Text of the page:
Albemarle modifies residency requirements to help with recruitment
Published 10:05 am Tuesday, November 30, 2021
To help bolster recruitment and attract a diverse talent base, the City of Albemarle recently modified its residency requirements for employees.
In the past, the city manager and assistant city manager had to reside within city limits and the department heads had to live within Stanly County. All other employees had to live within a 50-mile radius of city hall.
But during a Nov. 1 council meeting, it was brought up that the city has struggled at times to attract potential employees for leadership roles because they met the 50-mile requirement but did not reside within the county and didn’t want to uproot their families. There is also a current shortage of rental and other housing options within the area, which puts pressure on people wanting to relocate to the city, officials said.
“As we all know, it is an employees market and so we wanted to continue to further the goal of trying to hire the best and retain folks and attract top talent,” City Manager Michael Ferris said.
Under the updated proposed policy, which was presented to council by Human Resources Director Dana Chaney, only the city manager has to reside within the city limits. All other employees, including the assistant city manager and department heads, must live within the 50-mile radius of city hall.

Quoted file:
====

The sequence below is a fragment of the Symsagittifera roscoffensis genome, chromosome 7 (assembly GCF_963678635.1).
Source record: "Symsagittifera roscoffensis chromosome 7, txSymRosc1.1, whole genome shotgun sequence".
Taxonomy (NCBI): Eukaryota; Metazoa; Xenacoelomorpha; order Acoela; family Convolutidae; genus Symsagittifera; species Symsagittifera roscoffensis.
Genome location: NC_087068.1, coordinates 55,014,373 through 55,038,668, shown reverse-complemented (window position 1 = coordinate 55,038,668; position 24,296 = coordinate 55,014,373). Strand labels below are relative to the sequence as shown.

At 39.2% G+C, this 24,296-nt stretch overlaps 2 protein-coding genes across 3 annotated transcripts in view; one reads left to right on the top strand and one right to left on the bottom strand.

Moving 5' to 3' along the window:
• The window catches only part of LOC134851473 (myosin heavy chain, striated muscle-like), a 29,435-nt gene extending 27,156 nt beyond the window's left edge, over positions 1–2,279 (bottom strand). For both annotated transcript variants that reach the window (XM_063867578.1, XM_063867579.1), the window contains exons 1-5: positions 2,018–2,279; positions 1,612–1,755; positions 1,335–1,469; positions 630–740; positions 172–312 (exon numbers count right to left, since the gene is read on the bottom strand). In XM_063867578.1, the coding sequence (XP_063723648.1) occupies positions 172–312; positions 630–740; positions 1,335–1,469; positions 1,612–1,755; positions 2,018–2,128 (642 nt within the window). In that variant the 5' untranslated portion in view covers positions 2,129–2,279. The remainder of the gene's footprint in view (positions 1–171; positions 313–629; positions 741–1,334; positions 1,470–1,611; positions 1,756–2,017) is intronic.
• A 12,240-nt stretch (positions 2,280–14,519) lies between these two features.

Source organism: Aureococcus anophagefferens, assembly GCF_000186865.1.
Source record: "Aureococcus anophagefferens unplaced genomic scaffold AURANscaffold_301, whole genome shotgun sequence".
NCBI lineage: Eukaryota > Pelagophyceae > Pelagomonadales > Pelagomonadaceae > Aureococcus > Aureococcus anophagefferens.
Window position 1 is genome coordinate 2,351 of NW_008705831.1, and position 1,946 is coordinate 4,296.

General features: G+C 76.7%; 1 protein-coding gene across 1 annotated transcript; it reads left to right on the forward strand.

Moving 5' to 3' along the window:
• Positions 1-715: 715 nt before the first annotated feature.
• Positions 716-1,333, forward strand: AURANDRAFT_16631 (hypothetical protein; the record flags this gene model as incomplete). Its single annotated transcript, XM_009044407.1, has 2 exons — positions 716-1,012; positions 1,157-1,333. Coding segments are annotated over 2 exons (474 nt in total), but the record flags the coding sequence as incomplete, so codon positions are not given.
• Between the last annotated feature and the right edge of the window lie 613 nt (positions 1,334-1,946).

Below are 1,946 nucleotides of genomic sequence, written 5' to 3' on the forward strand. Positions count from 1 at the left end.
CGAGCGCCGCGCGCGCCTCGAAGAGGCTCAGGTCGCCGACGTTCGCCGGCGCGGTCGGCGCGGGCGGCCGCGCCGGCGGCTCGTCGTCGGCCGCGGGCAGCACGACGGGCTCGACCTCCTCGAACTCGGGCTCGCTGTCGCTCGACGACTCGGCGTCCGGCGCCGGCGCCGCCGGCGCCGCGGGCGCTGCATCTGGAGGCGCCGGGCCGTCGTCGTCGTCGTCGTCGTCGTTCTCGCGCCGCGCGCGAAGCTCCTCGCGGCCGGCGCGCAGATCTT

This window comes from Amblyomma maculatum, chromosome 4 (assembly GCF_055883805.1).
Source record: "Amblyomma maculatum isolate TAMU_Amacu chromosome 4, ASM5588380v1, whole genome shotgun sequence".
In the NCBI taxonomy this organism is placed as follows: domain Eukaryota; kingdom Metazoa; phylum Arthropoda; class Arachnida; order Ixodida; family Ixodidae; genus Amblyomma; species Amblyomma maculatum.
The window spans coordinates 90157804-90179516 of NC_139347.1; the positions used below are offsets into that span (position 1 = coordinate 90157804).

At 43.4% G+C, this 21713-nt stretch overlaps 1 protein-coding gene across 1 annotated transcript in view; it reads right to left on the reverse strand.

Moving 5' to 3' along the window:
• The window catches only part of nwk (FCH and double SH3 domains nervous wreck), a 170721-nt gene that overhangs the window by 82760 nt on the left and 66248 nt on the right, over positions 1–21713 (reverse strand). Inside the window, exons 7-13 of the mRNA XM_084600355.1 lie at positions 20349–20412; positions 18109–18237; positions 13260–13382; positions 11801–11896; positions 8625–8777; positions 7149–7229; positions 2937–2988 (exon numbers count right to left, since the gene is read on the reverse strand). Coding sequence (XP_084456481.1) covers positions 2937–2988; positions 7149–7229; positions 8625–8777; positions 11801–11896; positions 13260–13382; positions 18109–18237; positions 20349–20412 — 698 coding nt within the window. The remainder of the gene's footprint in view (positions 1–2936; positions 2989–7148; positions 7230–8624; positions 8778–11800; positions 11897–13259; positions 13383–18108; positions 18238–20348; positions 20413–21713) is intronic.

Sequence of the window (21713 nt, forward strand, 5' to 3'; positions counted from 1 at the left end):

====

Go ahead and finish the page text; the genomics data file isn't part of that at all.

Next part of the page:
Councilman Benton Dry, who co-owns Dun-Rite Cleaners, said he has personally dealt with recruitment struggles as a business owner.
“I think we have to be inclusive versus exclusive,” he said. “It makes good sense in my mind that we move forward on the proposed policy in order to stay competitive.”
Chaney said that even though some employees don’t live within city or county limits, sometimes they decide to relocate.
“It’s a great community and we want people to join us and shape the community and come here,” she said.
After a motion to modify the residency requirements was offered by Councilman Chris Whitley and seconded by Councilman Dexter Townsend, the council passed it 6-1, with Mayor Pro-Tem Martha Sue Hall opposing it.
While she understands and appreciates the need to find top talent, Hall just wishes employees would have to live within city limits.
“Our employees are paid with tax money and I just would like for the folks who are making their living by the taxpayers of our city, I’d like for them to be living in our city and buying and taking part in our city,” Hall said after the meeting.